Although it is an issue largely unnoticed by the media, many elite Kenyan runners openly talk about their Christian faith as the reason for their success.
Most of the world's top marathon runners come from an ethnic group, the Kalenjin, which represents 0.06% of the world's population, and from a small town, Iten, which is located in Kenya's Rift Valley and is known as the 'city of the champions'.
This is not surprising since 8 of the 10 fastest long-distance runners in history are Kenyans.
The fastest male athlete to run a marathon in the world, the only one to do so in under two hours, is Kenya's Eliud Kipchoge, in 2018 in Berlin. And the female athlete who holds the world's fastest marathon record is Bridgid Kosgei, also Kenyan, on the Chicago race course.
Coincidence? Take the example of another world-renowned marathon, the Boston marathon, where, since 1988, 20 of the top 25 places in the men's category have gone to Kenyan runners, according to the Boston Athletics Association.
“If you look at it statistically, it sort of becomes laughable”, said David Epstein, a former senior writer at Sports Illustrated. “There are 17 American men in history who have run under 2:10 in marathons. There were 32 Kalenjin who did it in October 2011”.
The 2019 Boston marathon winner, fellow Kalenjin Lawrence Cherono, lamented that journalists never ask him about his Christian faith, he told Religion Unplugged.
The vast majority of these runners have grown up with a Christian worldview, some from Protestantism and others from Roman Catholicism (in Kenya the denominational landscape is very diverse, with churches so large that some political leaders and candidates try to use them as rally venues).
“Kenya is not like Europe or America. Christianity holds us up. We expect miracles. Even runners who do not go to church carry small Bibles around with them and read their Bibles for inspiration. They trust in the God of the Bible”, pointed out John Njoroge Miaka, who won the Madrid marathon in 2000 and the Valencia marathon in 2001.
Eliud Kipchoge, one of the biggest names in athletics today, the only athlete to run a marathon in under two hours, has also testified of his Christian faith.
“Religion plays a very important role in my life. It keeps me from doing things that could keep me from my goals. On Sundays I go to church with my family and I pray regularly, even in the mornings before a race”, explained the Kenyan runner, gold medallist in the marathon at the last two Olympic Games in Rio de Janeiro (2016) and Tokyo (2021).
Many people in Kenya see these runners as contemporary 'heroes of faith'. And not only because of their achievements on the tracks and circuits they compete on.
Their testimony also reaches out to society, where they have an impact with concrete actions that respond to specific needs such as hunger or schooling, among others.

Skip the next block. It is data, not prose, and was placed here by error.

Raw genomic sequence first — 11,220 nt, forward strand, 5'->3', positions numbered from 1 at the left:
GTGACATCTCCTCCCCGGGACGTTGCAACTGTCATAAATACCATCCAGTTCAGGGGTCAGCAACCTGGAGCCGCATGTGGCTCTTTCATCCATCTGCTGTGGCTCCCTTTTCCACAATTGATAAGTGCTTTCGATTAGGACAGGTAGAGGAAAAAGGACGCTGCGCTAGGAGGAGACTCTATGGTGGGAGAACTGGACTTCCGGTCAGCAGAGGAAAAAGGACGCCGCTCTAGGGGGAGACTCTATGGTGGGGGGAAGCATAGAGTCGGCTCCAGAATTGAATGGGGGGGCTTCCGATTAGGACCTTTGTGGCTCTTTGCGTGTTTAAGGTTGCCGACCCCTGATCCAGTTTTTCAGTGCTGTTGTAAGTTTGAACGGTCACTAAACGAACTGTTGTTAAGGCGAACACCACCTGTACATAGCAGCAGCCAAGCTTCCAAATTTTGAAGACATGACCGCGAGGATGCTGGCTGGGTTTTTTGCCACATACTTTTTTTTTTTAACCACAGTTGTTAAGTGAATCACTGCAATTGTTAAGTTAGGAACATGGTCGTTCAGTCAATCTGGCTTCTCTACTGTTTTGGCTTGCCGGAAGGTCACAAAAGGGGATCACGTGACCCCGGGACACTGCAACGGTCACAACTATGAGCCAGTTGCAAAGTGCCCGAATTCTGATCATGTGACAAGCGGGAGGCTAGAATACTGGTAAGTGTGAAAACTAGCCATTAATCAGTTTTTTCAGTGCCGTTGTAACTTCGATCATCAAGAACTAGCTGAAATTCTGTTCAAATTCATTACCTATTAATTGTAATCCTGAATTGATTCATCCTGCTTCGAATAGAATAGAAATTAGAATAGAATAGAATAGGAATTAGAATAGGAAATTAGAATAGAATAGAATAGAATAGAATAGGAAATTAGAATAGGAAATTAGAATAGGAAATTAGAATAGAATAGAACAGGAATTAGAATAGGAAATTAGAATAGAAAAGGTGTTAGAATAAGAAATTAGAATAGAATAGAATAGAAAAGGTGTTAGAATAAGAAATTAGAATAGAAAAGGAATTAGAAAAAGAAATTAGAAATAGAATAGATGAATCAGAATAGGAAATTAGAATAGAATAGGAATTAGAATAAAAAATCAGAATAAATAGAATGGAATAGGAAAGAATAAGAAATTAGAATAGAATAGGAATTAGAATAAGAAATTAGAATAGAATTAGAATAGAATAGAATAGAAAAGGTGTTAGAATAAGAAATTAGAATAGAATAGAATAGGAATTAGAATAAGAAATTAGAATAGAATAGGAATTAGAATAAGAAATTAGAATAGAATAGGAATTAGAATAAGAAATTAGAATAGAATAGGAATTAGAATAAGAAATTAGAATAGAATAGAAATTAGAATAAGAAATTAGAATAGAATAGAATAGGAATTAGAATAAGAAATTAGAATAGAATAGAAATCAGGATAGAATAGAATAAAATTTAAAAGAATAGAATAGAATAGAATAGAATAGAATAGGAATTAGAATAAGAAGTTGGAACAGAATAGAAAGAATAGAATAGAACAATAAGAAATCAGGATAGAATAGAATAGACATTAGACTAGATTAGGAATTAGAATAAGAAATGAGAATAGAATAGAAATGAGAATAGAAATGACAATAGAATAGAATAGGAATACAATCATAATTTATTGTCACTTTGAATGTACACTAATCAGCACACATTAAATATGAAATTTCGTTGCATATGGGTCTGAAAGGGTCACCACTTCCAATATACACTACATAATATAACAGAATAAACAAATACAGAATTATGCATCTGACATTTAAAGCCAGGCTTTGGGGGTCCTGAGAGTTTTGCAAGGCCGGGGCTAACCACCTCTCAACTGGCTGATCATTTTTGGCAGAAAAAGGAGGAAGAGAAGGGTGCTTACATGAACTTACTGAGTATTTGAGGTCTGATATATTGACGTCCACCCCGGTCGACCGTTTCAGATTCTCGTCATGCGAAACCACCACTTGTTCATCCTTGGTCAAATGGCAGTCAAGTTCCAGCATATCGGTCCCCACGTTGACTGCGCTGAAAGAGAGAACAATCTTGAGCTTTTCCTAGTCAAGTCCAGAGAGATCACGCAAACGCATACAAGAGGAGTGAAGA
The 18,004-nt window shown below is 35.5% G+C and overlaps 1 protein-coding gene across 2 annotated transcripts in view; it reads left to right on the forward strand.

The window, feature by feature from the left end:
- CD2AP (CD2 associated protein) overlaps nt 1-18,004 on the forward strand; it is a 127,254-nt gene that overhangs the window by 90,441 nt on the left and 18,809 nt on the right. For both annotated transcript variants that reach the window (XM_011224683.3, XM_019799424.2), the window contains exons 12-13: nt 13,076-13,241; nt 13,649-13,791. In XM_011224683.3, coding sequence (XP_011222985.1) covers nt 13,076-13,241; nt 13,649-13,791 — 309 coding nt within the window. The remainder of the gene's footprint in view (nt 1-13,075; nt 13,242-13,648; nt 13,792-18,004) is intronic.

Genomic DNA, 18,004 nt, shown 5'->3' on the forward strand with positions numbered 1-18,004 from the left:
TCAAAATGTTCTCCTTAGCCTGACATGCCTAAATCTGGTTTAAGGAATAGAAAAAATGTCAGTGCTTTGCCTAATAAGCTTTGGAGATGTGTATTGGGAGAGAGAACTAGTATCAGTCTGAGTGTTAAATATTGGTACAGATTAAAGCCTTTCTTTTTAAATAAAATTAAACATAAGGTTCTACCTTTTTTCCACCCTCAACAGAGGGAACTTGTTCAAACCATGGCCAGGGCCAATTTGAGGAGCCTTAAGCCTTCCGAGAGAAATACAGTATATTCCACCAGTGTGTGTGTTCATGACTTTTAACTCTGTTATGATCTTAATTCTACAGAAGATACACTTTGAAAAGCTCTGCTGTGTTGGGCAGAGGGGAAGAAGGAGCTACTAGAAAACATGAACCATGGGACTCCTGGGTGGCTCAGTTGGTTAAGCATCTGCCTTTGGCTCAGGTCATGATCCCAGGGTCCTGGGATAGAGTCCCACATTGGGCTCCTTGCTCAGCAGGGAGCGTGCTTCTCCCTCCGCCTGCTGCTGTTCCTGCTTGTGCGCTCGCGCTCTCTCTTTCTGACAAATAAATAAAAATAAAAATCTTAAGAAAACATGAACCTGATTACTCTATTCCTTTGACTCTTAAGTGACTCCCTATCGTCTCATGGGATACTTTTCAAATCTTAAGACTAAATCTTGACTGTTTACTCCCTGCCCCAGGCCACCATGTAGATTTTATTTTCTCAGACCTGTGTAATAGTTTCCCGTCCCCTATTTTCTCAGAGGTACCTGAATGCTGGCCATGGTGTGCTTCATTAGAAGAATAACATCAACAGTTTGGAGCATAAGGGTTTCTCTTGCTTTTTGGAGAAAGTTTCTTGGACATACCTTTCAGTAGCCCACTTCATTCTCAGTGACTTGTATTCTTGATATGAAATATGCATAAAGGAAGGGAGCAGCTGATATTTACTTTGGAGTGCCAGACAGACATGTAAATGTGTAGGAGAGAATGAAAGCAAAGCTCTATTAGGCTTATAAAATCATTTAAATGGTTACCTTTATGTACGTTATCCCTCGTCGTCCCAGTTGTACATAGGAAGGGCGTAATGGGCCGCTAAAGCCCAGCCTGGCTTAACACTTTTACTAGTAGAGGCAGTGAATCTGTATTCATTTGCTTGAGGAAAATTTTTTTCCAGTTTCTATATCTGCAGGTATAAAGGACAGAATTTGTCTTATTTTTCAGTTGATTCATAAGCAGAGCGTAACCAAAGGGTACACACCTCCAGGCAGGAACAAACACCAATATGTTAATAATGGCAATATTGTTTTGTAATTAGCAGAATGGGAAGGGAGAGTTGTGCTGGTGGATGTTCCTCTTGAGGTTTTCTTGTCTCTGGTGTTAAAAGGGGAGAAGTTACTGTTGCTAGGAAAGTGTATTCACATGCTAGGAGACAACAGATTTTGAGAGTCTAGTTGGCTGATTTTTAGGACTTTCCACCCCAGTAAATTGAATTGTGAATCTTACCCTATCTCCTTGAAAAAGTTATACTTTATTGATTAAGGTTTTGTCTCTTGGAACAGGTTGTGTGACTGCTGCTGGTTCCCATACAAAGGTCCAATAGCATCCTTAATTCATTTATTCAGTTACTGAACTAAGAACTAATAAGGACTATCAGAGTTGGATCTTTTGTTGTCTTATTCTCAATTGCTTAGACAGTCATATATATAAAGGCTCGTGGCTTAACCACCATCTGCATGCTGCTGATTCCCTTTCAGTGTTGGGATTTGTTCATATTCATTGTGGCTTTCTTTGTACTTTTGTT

One example is the winner of the 2014, 2015, 2016 and 2018 editions of the New York marathon, Mary Keitany, who, along with her husband and fellow athlete Charles Koech, has built a school in her hometown of Torokwonin. Keitany, who had to leave school as a teenager to work as a cleaner, has expressed her desire to help young children complete their education.
Another example is Wesley Korir, who won the Boston marathon in 2012 and used the prize to set up a foundation that supports 2,000 farmers and pays for the schooling of 300 children.
“If I win a race, those kids go to school next year. If I don’t, they don’t. It’s a very big motivation”, said the athlete, who is now running for a seat in parliament representing the Rift Valley, in an interview with the British newspaper The Guardian.
Lawrence Cherono has also set up a foundation under his own name that works mainly on digging wells in his home village of Eldoret, where there is a lack of clean and sanitised water. The long-distance runner, winner of the Boston and Chicago marathons in 2019, grew up in the Africa Inland Church.
The pastor of Africa Inland Church in Eldoret, David Nganga, has had several elite marathon runners in his congregation at different stages. One of them is Benjamin Limo, the only Kenyan long-distance runner to win a gold medal at the 2005 World Athletics Championships in Helsinki.
Nganga belives that churches should be as intentional in caring for their athlete members after competitions as they are before them. The pastor explains that athletes who return home after winning a competition face a myriad of challenges.
For example, the fact that they have money and the expectations of their communities to receive help from them. Or to start a political career or a business. There are several pressures, says Nganga, that can lead athletes to seek refuge in training camps or move to Nairobi in an attempt to remain unknown.
According to Nganga, “some athletes have not responded well to those challenges. There have been suicides, divorce, separations, polygamy”, but others have wasted all their money on an irresponsible lifestyle.
“How do you handle huge sums of money made in a very short time? How do you handle the temptations of sudden fame and wealth?”, wondered the pastor.
That is why, he stresses, the church has a moral responsibility to the athletes, to continue to pastor them even after their success.